Tag Archives: collard greens

Comfort Food…Chicken, Sausage and Collard Pilau

I knew I wouldn’t go back to sleep when my body rebelled and I awoke at 4:00 Sunday morning.  I lay in bed wondering what the day would bring…would I go to church or work out?  Would it be a sunny day or a rainy day?  I watched the silent paddles of the ceiling fan slowly rotate in giant sweeps, appreciating  the cool, early morning darkness.  When early morning sleep eludes me, I typically reach for my cell phone and peruse my favorite news outlets, NYT, BBC and CNN.  This Sunday was no different until I glanced at all the screaming banners across the face of the phone.  Now we know all the horrific details of the Orlando shootings.  And my heart aches for all the friends and families of those whose lives were so brutally ended.  As I write this I can’t get past the thought that those kids, and they were kids, weren’t hurting anyone.  And now their loved ones are suffering indescribably and they weren’t hurting anyone either.  Life for them, those left behind, will never, EVER be the same.  When I want to give comfort or take away someones pain and helplessly can’t, I turn to food.  Many an almost-strangers door I’ve knocked on with a pan of hot, buttermilk biscuit, a gentle and calming pound cake or a warm, reassuring casserole in hand.  Whether my offering is for a close friend or neighbor or someone I’ve never met, food is always my contribution…my way of wrapping my arms around someone I may or may not know.  So this is what I wish I could take to all those in pain.  I’m not foolish enough to think it would ease their agony but it is all I have to give.  That and my sincere and earnest prayers.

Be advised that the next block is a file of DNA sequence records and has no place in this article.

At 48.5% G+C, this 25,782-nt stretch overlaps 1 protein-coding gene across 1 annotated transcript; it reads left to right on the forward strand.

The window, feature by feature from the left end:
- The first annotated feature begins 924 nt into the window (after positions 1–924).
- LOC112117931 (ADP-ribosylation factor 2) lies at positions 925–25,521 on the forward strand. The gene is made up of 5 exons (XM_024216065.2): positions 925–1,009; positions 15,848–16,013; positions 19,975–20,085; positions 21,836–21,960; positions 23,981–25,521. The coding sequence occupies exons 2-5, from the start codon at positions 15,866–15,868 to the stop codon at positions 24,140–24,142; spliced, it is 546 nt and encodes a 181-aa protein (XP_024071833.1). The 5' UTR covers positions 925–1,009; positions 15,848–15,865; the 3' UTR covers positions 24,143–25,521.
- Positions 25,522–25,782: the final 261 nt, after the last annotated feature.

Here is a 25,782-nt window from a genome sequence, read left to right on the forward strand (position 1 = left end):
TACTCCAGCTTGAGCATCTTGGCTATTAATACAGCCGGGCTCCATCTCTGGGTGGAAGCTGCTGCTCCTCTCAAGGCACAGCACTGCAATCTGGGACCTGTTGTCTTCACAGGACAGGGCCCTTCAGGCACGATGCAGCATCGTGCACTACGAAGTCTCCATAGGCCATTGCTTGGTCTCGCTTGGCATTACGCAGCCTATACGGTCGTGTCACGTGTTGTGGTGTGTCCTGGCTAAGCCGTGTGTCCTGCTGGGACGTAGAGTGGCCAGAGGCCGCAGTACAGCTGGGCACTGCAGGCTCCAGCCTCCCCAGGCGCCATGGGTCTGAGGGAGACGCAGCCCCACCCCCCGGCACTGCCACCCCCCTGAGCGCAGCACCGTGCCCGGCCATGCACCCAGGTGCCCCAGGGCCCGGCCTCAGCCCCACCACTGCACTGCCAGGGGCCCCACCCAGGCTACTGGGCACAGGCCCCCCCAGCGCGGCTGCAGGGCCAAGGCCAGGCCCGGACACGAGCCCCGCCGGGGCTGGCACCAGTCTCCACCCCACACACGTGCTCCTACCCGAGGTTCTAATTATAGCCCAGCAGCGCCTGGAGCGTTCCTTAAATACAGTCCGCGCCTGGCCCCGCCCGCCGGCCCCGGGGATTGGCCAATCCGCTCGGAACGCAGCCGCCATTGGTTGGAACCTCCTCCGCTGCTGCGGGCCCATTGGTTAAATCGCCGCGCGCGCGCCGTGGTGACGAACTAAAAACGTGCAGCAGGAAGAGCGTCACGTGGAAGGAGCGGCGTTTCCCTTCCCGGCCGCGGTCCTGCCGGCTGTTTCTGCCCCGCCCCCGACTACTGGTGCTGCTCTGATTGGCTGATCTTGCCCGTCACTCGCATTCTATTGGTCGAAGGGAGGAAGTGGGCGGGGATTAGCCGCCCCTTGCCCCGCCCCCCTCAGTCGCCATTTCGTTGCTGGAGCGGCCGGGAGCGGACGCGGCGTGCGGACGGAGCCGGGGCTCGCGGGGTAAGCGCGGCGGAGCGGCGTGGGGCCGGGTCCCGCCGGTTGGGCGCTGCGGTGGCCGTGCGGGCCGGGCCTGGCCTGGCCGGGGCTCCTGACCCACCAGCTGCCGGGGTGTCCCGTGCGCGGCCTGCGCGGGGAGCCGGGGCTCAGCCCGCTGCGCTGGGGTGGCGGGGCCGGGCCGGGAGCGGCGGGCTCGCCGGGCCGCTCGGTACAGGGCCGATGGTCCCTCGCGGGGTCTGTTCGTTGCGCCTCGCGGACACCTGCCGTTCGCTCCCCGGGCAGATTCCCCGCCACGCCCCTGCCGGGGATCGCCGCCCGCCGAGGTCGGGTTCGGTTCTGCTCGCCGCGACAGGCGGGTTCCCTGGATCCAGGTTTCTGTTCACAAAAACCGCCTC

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This recipe is incredibly forgiving.  If you’re a little low on ingredients it rolls with it.  Really the only part that can’t be played with is the broth/rice ratio.  Feel free to add more or less of the vegetables or any combination you prefer.  The final baking in the oven ensures the rice will be beautifully cooked.  There’s enough for your family and another family.  It always seems to be what a loved one with a cold wants.  If you plan to take it to another household don’t bake it just include the baking instructions.  That way it can be frozen and pulled out to bake when needed.  It really should be served soon after baking.

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Collards with Jalapeno Cheese Cornbread, oh, yes, ma’am!